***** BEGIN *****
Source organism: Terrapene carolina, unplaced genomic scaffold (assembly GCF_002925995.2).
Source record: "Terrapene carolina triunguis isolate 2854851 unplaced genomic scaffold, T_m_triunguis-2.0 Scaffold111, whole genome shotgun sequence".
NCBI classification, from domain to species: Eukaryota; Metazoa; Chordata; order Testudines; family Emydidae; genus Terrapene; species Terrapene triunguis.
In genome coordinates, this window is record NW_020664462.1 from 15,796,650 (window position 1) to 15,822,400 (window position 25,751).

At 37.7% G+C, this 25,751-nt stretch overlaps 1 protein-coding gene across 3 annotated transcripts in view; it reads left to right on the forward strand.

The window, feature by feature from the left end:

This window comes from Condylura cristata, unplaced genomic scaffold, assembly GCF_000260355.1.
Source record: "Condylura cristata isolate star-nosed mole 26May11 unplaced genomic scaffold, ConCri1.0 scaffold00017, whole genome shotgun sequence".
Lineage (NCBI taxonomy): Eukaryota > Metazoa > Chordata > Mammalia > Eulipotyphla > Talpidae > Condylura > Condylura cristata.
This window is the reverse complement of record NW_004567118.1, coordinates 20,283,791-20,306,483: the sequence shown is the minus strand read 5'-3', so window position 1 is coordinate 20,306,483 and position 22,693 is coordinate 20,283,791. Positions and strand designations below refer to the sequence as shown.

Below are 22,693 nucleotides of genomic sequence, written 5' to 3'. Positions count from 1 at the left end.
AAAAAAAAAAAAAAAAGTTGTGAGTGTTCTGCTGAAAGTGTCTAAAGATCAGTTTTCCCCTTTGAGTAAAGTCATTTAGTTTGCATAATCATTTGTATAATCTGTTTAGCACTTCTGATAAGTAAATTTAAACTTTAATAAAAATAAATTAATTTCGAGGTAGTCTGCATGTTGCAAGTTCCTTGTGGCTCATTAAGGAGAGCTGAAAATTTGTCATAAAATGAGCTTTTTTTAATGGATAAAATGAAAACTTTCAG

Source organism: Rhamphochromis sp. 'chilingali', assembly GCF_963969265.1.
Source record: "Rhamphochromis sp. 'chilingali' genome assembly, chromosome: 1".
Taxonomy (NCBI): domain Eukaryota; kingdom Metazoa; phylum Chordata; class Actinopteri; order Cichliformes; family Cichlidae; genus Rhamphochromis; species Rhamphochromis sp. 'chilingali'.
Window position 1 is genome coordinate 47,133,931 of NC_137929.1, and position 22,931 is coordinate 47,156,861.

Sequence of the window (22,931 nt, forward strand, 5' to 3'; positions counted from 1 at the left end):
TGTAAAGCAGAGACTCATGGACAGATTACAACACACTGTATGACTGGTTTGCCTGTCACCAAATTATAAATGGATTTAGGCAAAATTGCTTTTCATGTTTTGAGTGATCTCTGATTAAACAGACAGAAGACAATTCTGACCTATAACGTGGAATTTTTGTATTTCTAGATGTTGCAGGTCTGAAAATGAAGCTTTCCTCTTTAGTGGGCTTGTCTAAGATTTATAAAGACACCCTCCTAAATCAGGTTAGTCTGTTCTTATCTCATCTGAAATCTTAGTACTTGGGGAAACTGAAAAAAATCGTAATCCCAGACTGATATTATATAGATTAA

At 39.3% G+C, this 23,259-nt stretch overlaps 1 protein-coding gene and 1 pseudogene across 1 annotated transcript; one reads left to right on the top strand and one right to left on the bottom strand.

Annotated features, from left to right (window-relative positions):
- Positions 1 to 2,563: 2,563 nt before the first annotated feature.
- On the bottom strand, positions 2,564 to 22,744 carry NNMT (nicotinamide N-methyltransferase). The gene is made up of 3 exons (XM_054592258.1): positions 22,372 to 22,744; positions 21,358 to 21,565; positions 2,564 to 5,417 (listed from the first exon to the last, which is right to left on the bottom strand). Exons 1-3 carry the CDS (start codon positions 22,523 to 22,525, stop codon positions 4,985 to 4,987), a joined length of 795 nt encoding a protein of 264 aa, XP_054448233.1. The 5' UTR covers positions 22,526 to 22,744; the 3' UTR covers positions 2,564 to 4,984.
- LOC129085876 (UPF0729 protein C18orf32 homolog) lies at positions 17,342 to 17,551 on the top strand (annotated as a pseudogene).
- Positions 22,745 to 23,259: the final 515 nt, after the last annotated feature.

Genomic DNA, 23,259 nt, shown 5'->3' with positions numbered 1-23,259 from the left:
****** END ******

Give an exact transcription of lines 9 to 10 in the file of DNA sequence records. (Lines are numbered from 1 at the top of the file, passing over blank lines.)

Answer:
Lineage (NCBI taxonomy): Eukaryota > Metazoa > Chordata > Mammalia > Eulipotyphla > Talpidae > Condylura > Condylura cristata.
This window is the reverse complement of record NW_004567118.1, coordinates 20,283,791-20,306,483: the sequence shown is the minus strand read 5'-3', so window position 1 is coordinate 20,306,483 and position 22,693 is coordinate 20,283,791. Positions and strand designations below refer to the sequence as shown.